The potential for cost reduction - insights from the Carbon Trust Marine Energy Accelerator
The potential for wave and tidal stream to make a material contribution to the UK's energy mix is well recognised, and is reflected in the level of UK activity. As the industry moves from full-scale prototype stage to first arrays, the key challenge facing the marine energy industry is lowering the cost of energy generation.
The Marine Energy Accelerator, which ran from 2007 to 2010 was designed and managed by Carbon Trust and funded by DECC. The programme focussed on reducing the cost of energy from wave and tidal stream technologies.
The final report Accelerating Marine Energy CTC797 (PDF) was published in July 2011 and contains case studies of various Marine Energy Accelerator projects. It also includes analysis of the UK wave and tidal stream resource, and identifies pathways towards continued cost reduction in the industry, and towards full exploitation of the UK resource which has the potential to generate about 15% - 20% of the UK's electricity.
The Marine Energy Accelerator was aimed at helping achieve marine energy cost reduction through 3 distinct strands, as follows:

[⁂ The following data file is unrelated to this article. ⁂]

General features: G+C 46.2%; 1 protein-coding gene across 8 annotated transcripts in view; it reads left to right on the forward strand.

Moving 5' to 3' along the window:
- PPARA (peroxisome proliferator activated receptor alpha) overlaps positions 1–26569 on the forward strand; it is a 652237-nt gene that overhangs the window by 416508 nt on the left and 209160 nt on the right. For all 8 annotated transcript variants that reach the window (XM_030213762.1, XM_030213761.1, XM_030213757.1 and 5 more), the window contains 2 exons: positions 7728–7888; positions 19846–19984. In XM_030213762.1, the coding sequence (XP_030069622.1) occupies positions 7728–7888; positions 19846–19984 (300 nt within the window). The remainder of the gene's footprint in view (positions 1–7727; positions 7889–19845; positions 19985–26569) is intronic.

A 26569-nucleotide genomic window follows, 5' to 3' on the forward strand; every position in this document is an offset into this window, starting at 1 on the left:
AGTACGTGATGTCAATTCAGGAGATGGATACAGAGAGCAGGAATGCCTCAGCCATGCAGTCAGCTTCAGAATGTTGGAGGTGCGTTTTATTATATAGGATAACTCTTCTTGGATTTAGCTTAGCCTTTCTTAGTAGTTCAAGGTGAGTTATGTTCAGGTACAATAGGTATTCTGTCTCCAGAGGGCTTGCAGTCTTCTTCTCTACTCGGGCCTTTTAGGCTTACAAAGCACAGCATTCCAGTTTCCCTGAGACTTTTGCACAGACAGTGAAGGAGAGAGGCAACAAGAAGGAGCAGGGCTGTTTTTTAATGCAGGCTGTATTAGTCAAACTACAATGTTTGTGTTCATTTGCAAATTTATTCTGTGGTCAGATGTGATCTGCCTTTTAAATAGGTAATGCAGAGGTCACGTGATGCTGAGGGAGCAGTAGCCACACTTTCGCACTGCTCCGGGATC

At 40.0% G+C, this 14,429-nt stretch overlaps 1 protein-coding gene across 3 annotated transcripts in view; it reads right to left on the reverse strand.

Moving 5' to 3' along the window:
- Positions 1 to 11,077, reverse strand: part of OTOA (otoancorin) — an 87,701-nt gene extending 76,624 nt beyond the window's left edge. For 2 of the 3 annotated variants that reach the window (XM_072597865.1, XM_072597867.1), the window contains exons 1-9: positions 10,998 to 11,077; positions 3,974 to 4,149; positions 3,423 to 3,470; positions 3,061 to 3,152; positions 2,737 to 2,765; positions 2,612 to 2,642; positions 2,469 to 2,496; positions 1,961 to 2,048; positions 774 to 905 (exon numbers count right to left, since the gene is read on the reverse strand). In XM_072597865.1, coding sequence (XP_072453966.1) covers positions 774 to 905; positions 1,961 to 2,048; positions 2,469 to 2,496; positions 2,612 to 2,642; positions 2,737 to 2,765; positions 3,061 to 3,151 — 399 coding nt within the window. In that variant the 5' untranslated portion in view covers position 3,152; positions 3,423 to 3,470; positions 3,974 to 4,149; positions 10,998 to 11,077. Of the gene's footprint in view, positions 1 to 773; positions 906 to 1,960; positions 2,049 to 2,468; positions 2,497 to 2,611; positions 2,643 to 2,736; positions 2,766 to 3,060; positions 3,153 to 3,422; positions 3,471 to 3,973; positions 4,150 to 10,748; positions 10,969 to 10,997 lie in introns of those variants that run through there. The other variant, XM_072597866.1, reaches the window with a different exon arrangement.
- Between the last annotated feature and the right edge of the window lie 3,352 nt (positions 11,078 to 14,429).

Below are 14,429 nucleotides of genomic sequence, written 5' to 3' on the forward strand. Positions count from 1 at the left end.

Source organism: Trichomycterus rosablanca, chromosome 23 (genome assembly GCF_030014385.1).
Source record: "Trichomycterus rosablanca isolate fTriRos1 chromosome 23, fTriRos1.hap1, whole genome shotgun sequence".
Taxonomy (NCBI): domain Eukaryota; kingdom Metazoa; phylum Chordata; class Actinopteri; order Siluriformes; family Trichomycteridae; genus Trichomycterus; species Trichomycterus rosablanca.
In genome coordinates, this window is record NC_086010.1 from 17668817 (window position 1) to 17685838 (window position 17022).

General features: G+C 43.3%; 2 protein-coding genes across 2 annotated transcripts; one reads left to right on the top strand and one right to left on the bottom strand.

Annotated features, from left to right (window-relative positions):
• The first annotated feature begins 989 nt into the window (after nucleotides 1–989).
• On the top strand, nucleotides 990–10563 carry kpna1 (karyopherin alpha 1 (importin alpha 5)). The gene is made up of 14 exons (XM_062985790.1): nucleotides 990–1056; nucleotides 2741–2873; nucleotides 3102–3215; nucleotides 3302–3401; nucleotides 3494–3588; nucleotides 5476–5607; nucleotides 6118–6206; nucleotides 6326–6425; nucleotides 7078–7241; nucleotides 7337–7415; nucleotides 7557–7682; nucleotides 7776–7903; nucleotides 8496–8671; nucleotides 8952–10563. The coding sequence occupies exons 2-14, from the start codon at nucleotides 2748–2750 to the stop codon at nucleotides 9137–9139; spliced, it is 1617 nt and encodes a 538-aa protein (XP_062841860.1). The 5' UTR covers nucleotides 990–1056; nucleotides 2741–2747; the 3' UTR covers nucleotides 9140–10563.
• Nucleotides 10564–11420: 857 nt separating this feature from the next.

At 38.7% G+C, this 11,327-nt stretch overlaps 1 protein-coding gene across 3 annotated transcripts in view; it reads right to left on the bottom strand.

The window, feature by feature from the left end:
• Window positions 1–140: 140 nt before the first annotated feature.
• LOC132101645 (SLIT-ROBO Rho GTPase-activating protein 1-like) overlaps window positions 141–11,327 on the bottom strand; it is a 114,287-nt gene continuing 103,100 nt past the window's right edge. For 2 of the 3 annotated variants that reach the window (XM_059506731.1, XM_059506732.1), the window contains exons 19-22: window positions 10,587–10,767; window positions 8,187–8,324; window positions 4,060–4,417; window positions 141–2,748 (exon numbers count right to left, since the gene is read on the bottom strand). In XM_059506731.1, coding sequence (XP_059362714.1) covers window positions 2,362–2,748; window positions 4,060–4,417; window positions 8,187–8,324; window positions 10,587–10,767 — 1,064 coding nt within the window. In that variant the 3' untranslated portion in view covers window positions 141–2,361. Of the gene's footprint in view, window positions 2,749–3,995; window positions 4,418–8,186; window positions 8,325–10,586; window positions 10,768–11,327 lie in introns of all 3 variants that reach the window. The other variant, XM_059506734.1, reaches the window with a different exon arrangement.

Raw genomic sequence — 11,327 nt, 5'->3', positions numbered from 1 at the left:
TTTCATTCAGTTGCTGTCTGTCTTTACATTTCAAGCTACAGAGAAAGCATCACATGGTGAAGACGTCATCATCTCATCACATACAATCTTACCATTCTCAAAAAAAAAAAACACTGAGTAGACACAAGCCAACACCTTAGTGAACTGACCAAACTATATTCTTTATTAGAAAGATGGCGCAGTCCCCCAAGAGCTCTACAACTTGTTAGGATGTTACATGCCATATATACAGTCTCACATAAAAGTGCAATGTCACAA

The Marine Energy Accelerator invested £3.5m and operated until the end of 2010.
During the accelerator, we worked with:
As supporting activity for the MEA the Carbon Trust has also investigated the UK Resource for both tidal and wave energy. The tidal energy report is an update to work previously published in 2005, while the wave energy resource assessment is new.
The UK Tidal Current Resource and Economic Assessment CTC799 (PDF) provides estimates based on an updated hydrodynamic methodology for: technical resource, practical resource, and cost of energy at all UK sites with sufficient energy density and depth.
The tidal resource and costs assessment has been supported by The Crown Estate, with supporting hydrodynamic theory work (Appendix C) also supported by the Juice fund.
The report also investigates the variations in cost of exploiting the resource across the sites. This leads to a conclusion that tidal energy devices are needed that can cope with difficult and deep waters such as those in the Pentland Firth where much of the resource is located.
See also 2009 report on Foundations and moorings for tidal stream systems (PDF).
The UK Wave energy resource report CTC816 (PDF) investigates the 'total', 'technical' and 'practical' wave energy resource. This study predicts where wave energy project developers will site their arrays, showing that the most attractive sites for offshore devices are tens of kilometres offshore. The impact of practical constraints such as space for shipping lanes and the impact on fishing are taken into consideration.
Appendix B Charts
Read more about our marine energy innovation programmes: